Trump’s response to Orlando massacre proves just how dangerous he is
Those who’ve been wondering when Donald Trump would switch from the wild bombast of his primary campaign to the sober mode traditionally demanded by a general election now have their answer: never.
The dreadful gun massacre at the Pulse club in Orlando, Florida on June 12 presented Trump with as clear an opportunity as he will ever have to rise above his well-earned reputation for bigotry and divisiveness and to find the presidential voice more becoming of a major party nominee.
Instead, he opted to double down on the traits that most terrify those who regard the prospect of his presidency as a threat to national security.
This is not hyperbole. To get a full sense of just how unmoored Trump is, let’s just cast our minds back to September 2001, when George W. Bush was called upon to govern in the aftermath of the worst terrorist attack on American soil in history.
9/11 put conflict with terrorists citing extreme Islam as their ideology at the centre of US security policy, but on one rhetorical point, Bush kept his feet on the ground: Muslims as a group should never be conflated with the tiny sliver engaged in violent extremism. Moderate Muslims, which is to say, the overwhelming majority of Muslims, both in the US and overseas, must be treated as crucial allies.
In his remarks after Orlando, Donald Trump took this standard of discourse, set light to it and stamped on it.
First, he appeared on Twitter, his favoured medium for rash, unreflective pronouncements, to claim the attack as evidence of his correctness in having called for more aggressive policies and to thank all those he claimed had congratulated him for his prescience.
In interviews and most of all in a speech in the hours that followed, he reiterated his pledge to impose a total ban on Muslims entering the US. He blamed “political correctness” for allowing such attacks to happen. He highlighted the decision to allow the Orlando shooter’s Afghan parents to enter America as the root cause of the threat.
He warned Muslim Americans of “consequences” unless they co-operate with “us” by turning over the terrorist sympathisers in their midst, suggesting that they “know where they are”. He asserted (inaccurately) that refugees and asylum seekers were admitted to the US without background checks, and that his opponent Hillary Clinton favoured admitting hundreds of thousands more Muslim incomers on this basis.
Most outlandish of all, he mused aloud that President Obama might himself be in sympathy with the terrorists. And when it dared to report and parse his semi-coherent remarks, the Washington Post then had its credentials for access to the Trump campaign revoked.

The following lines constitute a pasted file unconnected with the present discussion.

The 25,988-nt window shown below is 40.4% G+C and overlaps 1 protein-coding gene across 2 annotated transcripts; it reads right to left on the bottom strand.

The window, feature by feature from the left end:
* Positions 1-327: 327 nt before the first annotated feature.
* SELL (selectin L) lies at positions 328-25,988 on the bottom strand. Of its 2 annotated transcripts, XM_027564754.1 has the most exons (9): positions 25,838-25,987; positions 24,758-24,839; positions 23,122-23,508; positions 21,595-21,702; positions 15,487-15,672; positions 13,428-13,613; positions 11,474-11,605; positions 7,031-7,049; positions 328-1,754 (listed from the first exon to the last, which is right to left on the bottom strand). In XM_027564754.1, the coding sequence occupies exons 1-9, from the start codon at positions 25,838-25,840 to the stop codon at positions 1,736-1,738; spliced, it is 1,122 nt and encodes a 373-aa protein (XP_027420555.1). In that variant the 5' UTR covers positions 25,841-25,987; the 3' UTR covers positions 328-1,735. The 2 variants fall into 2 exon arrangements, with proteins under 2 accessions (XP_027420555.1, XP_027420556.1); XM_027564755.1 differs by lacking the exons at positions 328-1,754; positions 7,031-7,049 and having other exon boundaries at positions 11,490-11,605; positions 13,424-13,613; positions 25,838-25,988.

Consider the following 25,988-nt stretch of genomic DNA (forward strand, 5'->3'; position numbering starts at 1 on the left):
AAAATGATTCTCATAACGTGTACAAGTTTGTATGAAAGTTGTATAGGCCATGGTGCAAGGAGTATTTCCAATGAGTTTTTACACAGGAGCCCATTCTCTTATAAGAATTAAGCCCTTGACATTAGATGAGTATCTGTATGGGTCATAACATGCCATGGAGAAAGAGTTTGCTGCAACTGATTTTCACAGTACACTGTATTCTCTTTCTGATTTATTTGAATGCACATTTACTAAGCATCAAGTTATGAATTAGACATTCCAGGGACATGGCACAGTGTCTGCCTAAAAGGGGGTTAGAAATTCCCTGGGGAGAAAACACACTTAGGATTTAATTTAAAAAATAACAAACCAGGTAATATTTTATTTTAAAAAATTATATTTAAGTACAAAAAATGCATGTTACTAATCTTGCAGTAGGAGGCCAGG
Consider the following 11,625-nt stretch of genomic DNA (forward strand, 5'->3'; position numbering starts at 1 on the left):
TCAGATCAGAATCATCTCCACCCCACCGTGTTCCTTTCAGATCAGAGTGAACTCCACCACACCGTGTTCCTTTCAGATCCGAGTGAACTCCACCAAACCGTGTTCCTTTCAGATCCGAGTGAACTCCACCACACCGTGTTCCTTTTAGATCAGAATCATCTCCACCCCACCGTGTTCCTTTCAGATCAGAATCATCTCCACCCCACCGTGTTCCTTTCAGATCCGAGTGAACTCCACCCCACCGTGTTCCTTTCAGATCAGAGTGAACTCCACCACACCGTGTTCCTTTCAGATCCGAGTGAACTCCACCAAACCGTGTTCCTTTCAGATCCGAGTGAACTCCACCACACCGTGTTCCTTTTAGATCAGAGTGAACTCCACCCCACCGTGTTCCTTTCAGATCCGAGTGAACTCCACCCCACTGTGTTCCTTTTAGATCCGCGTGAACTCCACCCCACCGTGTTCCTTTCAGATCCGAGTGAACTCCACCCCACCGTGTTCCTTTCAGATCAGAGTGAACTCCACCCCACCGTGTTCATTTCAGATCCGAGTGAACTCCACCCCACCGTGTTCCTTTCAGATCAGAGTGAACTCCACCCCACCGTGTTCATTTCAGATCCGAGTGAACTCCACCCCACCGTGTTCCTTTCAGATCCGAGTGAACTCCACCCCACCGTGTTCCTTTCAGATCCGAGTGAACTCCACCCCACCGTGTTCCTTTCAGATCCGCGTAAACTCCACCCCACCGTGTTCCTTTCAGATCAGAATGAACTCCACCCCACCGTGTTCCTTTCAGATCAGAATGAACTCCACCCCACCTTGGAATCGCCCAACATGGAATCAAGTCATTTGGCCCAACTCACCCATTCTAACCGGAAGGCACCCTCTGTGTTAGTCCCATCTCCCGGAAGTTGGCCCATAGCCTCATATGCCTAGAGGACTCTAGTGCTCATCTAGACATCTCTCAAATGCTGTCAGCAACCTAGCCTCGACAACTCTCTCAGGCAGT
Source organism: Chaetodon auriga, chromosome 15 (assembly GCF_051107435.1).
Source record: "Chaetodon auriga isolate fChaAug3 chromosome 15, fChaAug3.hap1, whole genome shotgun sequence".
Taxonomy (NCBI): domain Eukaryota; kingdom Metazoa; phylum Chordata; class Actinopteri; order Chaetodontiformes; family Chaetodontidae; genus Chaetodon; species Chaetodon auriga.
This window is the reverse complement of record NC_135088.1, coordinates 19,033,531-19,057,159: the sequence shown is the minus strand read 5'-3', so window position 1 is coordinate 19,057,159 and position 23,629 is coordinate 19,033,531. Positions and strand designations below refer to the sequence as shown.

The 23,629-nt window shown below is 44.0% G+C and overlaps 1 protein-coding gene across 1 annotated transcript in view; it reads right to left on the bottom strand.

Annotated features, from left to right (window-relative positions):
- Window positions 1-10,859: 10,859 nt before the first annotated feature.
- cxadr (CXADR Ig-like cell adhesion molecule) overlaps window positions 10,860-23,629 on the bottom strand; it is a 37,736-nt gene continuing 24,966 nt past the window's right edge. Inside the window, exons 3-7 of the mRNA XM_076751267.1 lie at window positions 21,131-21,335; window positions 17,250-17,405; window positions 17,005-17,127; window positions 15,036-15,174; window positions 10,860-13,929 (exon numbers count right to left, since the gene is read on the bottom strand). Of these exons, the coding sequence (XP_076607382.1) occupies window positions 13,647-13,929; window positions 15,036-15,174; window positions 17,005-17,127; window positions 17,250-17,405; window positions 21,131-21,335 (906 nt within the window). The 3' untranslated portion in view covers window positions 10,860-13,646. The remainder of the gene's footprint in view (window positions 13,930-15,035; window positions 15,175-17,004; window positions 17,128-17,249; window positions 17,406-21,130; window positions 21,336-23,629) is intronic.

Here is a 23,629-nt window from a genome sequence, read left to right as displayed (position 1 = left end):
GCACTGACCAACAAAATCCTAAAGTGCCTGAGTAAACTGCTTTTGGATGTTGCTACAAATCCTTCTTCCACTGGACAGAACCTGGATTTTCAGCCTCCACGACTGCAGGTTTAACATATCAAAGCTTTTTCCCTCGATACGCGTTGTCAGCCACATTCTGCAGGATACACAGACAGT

Combined with Trump’s longstanding promises to intensify the bombing of Islamic State-held territory (which could only be done by knowingly bombing civilians), to return to waterboarding and other torture, and to kill terrorists’ families, and one could not design a platform better designed to alienate Muslims worldwide.
It is no exaggeration to say that implementation of Trump’s platform is exactly the Islamic State’s hope: to present Muslims with a binary choice between itself and an irreconcilably hostile West.
Highway to Hell
Trump’s post-Orlando performance has sent a new wave of horror through those senior Republicans who find themselves manacled to him for the rest of the campaign.
Even in the week before the massacre, senior party figures such as Speaker of the House Paul Ryan and Senate Majority Leader Mitch McConnell had publicly rebuked their presidential nominee for suggesting that federal judge Gonzalo Curiel could not fairly adjudicate in a case against one of Trump’s businesses because he was “Mexican” and therefore biased against him (Curiel is from Indiana). Ryan, who had said he will vote for Trump only days before, said this fit the “textbook definition of a racist comment”.
Now these most reluctant supporters find themselves obliged to say whether they endorse their candidate’s litany of falsehoods regarding Muslim immigration or his plan to abruptly terminate it. Ryan has publicly said that he does not.
There is an argument that Trump is simply the predictable apex of a trajectory the Republican Party has been on for some time. For years its candidates across the country have appealed to their voters’ fear of the threat presented by non-white “others” as a way of mobilising support and attacking opponents.
But Trump is far more frightening than any recent Republican candidate of note. He has not stayed within the rules of the insidious dog-whistle playbook; he has expanded them dramatically, both with the explicitness of his appeals and the extremism of his actual proposals.
His persona seems not to be a calculated act, a front behind which lies a cool and balanced actor with rational plans. On the contrary, his intellectual incoherence and erratic emotionalism appear to be his most genuine features.
Perhaps Trump could have shown a new, restrained and responsible self in his response to Orlando, and simply chose not to – or maybe he is actually incapable of modulation and reflection. Perhaps he simply doesn’t have another face to show the world. What we can now be sure of is that he isn’t going to change.
He is a new departure for modern America: a European-style ethno-nationalist populist of a kind largely alien to either the conservative or liberal camps of American politics. His election would represent a turn away from much of what has hitherto made the US exceptional, and towards the dark side.